To William Odgers   20 May 1870

Melbourne bot. Garden

20/5/70.

Dear Mr. Odgers,

You will probably have noticed in the Argus of yesterday and today two letters in reference to the cutting of a Red Gum tree,1 to which letters I would be glad to reply and I therefore beg of you to solicit for me Sir James McCulloch's permission accordingly. It would be best right that the reply should appear tomorrow. May my messenger bring back an answer or call again?

Your very regardful

Ferd. von Mueller2

'Destruction of trees in the Botanical Reserve', by 'Redgum’, Argus, 19 May 1870, Supplement, p. 1, complained of seeing men cutting down fine redgums; William Ferguson replied the next day ('Destruction of trees in the Botanical Reserve', Argus, 20 May 1870, p. 5) saying that he had not ordered the destruction, and that the men concerned were not employed in the garden.

The file includes a draft of the letter M wished to send to the Argus, as follows. However, the letter was not sent since the permission M sought was not granted; see W. Odgers to M, 21 May 1870.

Melbourne botan. Garden,

20/5/70

To the Editor of the Argus.

Sir

In reference to two letters, which appeared in your journal this day and yesterday I beg to remark, that I have ever been adverse to the cutting down of native trees, as long as they were of regular growth and continued healthy, and that I would rather sacrifice occasionally a young planted tree, then encroach in a ruthless manner on the native vegetation. For some months past only two good sized gumtrees were cut under my order, one decayed throughout and therefore dangerous to pedestrians, the other just now. The latter stood precisely in a line of planted Eucalypts from Mount Macedon, impeded the growth of seven of them, was ill shapen, had lost at least half its crown and was already partially decayed. The spot moreover is near the junction of 3 walks, planted with poplars, ashes and tall Eucalypts, where I intend to effect this autumn some group planting and form some quartz rockeries. The man, who cut this tree, has for a series of years removed from the ground under my control dead or decaying or broken trees, which if small such as Wattles &c were hardly yielding the poorest remuneration in cutting, while the department obtained a share of the wood from larger trees either for block seats or for the forcing houses. On these terms wood was also occasionally given to other poor people, because I regarded it as unjustifiable to employ the labor of skilled gardeners at an unproportionate expense in felling trees, when such can be done without any waste of fund at all.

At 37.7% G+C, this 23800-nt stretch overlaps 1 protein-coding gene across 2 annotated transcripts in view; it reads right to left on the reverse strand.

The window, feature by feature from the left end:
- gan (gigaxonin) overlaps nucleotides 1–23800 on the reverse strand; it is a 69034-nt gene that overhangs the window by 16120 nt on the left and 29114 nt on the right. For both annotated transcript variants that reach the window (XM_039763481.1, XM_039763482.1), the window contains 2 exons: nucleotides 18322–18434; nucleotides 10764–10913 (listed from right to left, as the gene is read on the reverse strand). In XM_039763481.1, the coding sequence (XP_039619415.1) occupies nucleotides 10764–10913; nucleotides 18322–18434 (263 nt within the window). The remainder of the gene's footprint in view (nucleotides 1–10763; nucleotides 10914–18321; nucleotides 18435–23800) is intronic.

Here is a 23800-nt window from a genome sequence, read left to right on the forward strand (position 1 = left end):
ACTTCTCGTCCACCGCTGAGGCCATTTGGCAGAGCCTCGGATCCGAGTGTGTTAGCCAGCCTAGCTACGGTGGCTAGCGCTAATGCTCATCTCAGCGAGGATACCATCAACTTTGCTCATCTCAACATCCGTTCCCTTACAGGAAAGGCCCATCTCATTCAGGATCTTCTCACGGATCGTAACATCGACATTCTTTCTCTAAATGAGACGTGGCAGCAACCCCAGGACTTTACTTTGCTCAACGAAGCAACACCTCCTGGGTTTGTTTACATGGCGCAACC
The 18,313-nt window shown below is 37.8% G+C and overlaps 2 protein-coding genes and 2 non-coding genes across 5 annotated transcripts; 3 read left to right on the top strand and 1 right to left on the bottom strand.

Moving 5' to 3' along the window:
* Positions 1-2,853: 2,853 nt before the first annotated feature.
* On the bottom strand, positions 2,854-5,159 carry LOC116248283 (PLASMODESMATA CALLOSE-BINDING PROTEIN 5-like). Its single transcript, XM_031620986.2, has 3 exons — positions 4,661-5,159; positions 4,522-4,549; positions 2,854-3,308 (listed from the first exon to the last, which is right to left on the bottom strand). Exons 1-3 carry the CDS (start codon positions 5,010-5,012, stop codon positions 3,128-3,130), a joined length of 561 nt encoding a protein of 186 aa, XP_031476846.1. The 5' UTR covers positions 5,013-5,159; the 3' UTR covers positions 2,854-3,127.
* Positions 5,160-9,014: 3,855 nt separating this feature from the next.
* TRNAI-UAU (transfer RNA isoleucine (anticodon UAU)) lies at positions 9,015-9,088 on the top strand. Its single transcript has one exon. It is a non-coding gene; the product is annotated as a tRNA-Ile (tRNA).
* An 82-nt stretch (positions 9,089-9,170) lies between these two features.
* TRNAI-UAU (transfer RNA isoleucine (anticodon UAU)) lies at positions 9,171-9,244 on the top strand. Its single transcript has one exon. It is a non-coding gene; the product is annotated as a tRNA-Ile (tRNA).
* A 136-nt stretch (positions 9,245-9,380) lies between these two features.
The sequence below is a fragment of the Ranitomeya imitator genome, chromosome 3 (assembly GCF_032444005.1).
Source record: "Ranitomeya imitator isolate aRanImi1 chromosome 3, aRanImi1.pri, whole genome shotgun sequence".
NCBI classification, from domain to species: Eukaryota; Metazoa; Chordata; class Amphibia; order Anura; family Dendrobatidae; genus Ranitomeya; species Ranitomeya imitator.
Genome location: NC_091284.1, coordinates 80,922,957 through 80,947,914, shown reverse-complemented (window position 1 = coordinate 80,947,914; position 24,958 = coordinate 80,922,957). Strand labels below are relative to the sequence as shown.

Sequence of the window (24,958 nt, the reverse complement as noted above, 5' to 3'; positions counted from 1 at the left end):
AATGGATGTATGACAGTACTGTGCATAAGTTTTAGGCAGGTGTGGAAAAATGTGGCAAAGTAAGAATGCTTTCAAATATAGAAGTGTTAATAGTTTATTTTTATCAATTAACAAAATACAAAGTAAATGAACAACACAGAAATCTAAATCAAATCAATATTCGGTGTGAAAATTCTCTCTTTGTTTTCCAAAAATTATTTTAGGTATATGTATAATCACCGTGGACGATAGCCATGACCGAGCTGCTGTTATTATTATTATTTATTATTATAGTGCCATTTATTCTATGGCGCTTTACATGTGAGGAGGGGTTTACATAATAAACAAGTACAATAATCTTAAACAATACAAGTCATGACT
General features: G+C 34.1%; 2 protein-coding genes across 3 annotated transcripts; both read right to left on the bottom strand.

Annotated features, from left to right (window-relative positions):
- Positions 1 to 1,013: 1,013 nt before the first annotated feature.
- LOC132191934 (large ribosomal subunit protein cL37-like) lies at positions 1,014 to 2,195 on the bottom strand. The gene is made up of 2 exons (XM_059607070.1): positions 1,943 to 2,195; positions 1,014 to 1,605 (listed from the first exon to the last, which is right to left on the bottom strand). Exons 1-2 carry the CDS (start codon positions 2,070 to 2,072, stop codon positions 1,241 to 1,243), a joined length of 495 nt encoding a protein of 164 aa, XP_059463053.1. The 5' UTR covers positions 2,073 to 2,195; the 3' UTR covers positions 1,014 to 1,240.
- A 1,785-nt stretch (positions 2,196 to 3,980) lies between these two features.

I am, Mr. Editor, your very obedient

Ferd. von Mueller

Director of the botanic Garden.


M’s draft is accompanied in the file by two sketches (see 70-05-20c_image01.jpg and 70-05-20c_image02.jpg):




Please cite as “FVM-70-05-20c,” in Correspondence of Ferdinand von Mueller, edited by R.W. Home, Thomas A. Darragh, A.M. Lucas, Sara Maroske, D.M. Sinkora, J.H. Voigt and Monika Wells accessed on 30 September 2022, https://epsilon.ac.uk/view/vonmueller/letters/70-05-20c